Sunday, 25 May 2014

The Poughkeepsie Tapes


Like a privately educated shark or Carol Vorderman with a shotgun, serial killers are the winning combination of smart, deadly and, most importantly, fascinating. Unlike the first two (with the possible exception of Ice Cube’s worst nightmare in Deep Blue Sea) there have been an uncountable multitude of stories based on serial killers, from in depth police procedurals to twisted and gruesome portrayals of ‘real life’ events. Whether Ed GeinJohn Wayne Gacy or Charles Manson there are some pretty fucked up people out there who have in turn inspired some pretty fucked up fictional characters.

They really can't
The Poughkeepsie Tapes tries to blur fantasy and reality by framing the story as a serial killer profile documentary. The story is revealed through talking head interviews, re-enactments and most importantly, and conveniently, clips from a whole rack of video tapes found in the killer’s house which document his twisted endeavours. Mixing the common found footage main stays with documentary presentation the story follows a pretty conventional serial killer path, as dictated by real life and fiction, with the perpetrator becoming cleverer and more calculated as their crimes progress. It ticks off a number of clich├ęs with the killermuch like Sting’s bodyguard, always one step ahead of The Police, a series of investigators who find themselves disturbed and mentally scarred by what they have witnessed.
The killer’s penchant for the theatrical is used to excuse his relentless use of his home camera, as well as some of his more interesting costume choices (most notably a cape and Jacobean ruff). He films his violent acts long before, during and after, leaving plenty of room for typical found footage normality leading up to conveniently dropped camera angles of gruesome outbursts. This attribute allows for the more calculated cinematography whilst he films the torture and lives out his thespian delusions. The camera quality used by the killer is terrible, purposefully so, but as the colours distort and the tracking obscures the objects on screen it became a struggle to watch. If this man was so concerned about performing on film, you think he would at least want to buy himself a half decent camera.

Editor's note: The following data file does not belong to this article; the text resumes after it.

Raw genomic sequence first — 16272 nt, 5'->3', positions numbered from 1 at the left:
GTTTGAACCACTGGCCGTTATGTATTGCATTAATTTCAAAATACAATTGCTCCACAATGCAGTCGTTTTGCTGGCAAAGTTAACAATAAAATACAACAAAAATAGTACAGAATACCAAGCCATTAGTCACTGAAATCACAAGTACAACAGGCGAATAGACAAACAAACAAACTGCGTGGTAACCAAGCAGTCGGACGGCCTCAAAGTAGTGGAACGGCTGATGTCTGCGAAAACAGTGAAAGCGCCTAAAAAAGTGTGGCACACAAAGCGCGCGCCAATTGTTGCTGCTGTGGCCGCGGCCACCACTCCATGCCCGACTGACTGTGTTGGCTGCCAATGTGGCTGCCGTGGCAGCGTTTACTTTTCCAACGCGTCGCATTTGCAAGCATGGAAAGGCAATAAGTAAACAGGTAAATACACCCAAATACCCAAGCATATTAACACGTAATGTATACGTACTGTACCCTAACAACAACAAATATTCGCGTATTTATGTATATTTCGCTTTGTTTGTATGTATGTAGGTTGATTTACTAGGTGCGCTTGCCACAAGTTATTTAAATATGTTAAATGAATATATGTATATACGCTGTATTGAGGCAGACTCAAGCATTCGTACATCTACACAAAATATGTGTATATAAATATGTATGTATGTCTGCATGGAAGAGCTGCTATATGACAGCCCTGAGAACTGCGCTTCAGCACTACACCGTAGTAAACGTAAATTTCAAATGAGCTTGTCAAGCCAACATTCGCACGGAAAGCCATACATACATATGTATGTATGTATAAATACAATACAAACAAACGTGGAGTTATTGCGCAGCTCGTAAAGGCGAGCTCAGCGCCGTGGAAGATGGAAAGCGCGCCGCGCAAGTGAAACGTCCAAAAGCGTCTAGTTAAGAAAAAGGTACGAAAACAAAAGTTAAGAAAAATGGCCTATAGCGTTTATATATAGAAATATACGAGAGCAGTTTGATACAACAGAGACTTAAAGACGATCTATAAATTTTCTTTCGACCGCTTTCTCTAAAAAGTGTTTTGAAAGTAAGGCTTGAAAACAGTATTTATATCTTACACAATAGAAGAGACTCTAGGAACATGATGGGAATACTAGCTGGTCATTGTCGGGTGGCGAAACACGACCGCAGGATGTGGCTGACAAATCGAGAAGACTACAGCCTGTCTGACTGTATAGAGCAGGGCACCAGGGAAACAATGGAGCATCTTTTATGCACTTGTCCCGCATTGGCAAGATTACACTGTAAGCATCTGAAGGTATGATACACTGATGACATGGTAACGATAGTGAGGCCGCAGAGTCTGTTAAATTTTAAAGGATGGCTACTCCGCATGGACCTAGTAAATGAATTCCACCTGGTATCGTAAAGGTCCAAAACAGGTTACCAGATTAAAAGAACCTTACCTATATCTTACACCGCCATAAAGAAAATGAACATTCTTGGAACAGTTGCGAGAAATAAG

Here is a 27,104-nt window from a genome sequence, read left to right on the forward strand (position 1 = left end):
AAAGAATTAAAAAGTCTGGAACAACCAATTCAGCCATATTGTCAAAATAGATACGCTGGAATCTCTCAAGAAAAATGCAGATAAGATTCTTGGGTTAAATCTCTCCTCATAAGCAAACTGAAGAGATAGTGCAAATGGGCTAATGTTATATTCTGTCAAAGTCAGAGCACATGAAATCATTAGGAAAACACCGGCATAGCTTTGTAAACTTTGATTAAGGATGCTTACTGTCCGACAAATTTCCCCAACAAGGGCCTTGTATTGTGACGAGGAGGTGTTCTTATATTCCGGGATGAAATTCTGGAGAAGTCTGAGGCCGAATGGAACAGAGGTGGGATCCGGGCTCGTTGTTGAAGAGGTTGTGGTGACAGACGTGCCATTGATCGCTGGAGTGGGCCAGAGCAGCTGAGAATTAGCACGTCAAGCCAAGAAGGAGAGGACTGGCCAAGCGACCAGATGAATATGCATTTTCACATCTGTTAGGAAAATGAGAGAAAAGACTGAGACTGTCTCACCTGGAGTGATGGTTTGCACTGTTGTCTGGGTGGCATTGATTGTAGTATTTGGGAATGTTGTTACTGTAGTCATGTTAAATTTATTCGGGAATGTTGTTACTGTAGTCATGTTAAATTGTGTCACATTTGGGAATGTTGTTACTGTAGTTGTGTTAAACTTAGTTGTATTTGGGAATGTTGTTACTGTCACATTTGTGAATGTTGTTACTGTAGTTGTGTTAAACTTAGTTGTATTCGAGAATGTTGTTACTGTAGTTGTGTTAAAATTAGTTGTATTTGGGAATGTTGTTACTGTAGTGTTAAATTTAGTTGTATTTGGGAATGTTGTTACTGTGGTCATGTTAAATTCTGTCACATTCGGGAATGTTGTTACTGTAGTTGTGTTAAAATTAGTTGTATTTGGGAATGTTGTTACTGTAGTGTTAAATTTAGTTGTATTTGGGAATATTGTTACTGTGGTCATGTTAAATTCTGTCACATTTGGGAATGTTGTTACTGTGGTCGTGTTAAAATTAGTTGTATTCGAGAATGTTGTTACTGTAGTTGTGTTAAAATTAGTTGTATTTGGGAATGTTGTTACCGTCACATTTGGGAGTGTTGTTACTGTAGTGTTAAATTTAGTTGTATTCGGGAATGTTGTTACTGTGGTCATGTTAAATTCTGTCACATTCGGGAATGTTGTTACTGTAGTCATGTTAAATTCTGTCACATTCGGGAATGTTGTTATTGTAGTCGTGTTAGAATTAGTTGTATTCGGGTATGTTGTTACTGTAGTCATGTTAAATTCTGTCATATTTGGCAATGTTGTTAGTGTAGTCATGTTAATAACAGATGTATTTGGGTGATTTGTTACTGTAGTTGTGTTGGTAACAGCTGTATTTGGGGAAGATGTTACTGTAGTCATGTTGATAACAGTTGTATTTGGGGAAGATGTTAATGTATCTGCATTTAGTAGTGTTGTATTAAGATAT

Everything here seems to be done to demonstrate conventional serial killer plot points, the disturbed police investigator in too deep ie. Manhunter, the unrepentant killers perspective ie. Henry: Portrait of a Serial Killer and the sympathy for the tortured victims ie. Martyrs. The problem is that The Poughkeepsie Tapes never delves deep enough into a single one of those elements to deliver a satisfying pay off. It instead presents us with a brief and shallow portrayal of each element in a way that feels too caught up in its own ambitious ideas to realise how much more of an engaging story there was to be told.
This amalgamation of serial killer tropes is obviously the result of someone with an interest and passion for the subject. Real life events act as inspiration, even using Ted Bundy as a Hannibal Lecter-esque inside man, an obvious attempt to plant the story even deeper in the real world. In the end, wide reaching factual accuracy is chosen in sacrifice of storytelling. Maybe that was the plan, sticking rigidly to the documentary formula which, if it weren’t for some pretty shoddy acting, could have been pretty convincing. I would have at first believed I was watching a crappy documentary if I had stumbled into a room where it was playing on some digital real crime TV channel. Cracks would show pretty damn quickly with the obviously overly graphic and narrative driving use of the titular tapes. If you want an engaging story you can watch Se7en or Zodiac. Iyou want a view of the factual workings of a serial killer there are plenty of documentaries about real criminals that would be far more interesting. The Poughkeepsie Tapes is a commendable stab (well, kidnap, bind, torture and disfigure) at trying to be all of the above but misses the target for all of them.

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